Date of Award


Document Type


Degree Name

Doctor of Ministry (DMin)



First Advisor

Lacy Borgo, DMin

Second Advisor

Ken Van Vliet, DMin

Third Advisor

MaryKate Morse, PhD


When a pastor introduces systemic change to a congregation, it injects anxiety into the congregational system, which in turn leads to reactivity. The result is resistance to change, which often becomes hostile. Pastors who do not adequately prepare their people for change or who do not know how to help their people process the conflict that results from change resistance in a healthy manner face hostilities that most likely result in their termination or resignation. Consequently, this work seeks to analyze how reactivity results from proposed changes; what pastors can do to better prepare their people for change; and how pastors can nurture their people through change in a healthy manner.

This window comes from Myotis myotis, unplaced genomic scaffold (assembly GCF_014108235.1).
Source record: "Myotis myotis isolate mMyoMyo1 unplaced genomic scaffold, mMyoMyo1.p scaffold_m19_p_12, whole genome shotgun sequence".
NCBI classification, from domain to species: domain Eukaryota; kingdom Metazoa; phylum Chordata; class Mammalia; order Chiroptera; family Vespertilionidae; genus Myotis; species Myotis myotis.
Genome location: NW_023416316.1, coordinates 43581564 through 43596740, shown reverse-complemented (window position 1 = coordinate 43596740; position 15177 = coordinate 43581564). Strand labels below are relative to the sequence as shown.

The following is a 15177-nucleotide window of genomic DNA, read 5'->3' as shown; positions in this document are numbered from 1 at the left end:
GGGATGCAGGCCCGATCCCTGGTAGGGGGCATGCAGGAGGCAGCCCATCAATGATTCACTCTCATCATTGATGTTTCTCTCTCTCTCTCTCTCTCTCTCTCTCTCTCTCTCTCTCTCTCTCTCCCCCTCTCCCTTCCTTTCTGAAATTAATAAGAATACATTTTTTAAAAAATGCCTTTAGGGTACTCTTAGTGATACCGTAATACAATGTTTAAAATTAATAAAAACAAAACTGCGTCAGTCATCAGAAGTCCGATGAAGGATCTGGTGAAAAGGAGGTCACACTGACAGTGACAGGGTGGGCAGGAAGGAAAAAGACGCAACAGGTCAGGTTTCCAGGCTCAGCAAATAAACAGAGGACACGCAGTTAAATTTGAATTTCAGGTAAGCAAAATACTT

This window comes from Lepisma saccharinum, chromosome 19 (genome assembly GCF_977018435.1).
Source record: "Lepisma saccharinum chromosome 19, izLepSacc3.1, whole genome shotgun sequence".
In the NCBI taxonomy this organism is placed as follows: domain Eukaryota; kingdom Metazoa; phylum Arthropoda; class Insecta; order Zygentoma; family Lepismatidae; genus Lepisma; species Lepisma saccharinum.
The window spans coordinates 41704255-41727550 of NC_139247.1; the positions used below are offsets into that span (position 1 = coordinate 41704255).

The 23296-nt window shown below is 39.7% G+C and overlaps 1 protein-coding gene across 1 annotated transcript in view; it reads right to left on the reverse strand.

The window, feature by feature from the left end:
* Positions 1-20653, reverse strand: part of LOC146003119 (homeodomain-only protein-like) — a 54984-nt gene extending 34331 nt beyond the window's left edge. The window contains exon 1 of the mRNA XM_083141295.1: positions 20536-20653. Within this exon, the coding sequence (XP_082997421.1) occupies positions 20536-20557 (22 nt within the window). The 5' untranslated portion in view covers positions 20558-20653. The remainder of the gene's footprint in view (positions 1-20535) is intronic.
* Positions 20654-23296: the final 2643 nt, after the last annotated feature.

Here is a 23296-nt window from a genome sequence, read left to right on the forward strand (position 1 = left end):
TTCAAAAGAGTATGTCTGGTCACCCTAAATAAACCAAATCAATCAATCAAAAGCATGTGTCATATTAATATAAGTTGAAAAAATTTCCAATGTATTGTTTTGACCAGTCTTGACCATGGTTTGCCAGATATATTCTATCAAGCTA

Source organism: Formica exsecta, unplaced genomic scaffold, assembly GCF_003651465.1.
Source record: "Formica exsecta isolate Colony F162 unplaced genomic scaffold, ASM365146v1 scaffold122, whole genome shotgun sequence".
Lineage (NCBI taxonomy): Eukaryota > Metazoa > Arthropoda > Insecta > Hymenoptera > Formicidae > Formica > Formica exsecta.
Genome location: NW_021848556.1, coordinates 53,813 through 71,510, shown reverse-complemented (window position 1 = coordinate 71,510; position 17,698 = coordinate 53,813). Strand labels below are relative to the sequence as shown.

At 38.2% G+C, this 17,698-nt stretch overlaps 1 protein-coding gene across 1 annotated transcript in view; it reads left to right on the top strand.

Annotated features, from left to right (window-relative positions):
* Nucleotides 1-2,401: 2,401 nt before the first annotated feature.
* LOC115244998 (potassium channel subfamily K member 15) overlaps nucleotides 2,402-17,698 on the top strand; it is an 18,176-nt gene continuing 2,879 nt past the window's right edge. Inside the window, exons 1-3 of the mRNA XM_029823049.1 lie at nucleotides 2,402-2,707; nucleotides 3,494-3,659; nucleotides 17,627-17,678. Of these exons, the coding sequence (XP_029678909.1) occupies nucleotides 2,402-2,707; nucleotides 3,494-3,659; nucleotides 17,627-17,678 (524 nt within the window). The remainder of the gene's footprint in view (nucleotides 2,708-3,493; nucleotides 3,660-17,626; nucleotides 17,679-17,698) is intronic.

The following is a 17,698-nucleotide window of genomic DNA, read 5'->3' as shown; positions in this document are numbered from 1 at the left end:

Chapter one examines physiological reactions to change. Chapter two examines two ways that Jesus introduced change in his setting and his motives for driving change in an effort to intentionally stir up reactivity. There were other times when he nurtured change, meaning he introduced change in a way that allowed him to pastor the people he was leading. Chapter three looks at change through church history, focusing on examples of reactivity that turned violent, as well as a few examples of change that was led in a healthy manner. Chapter four examines the dynamics of internal family systems as a necessary focus for pastors who wish to successfully navigate change. Chapter five looks at how to lead a congregation in healthy conflict, as well as how to provide safe environments to allow people time and space to process the grief associated with change.

Included in

Christianity Commons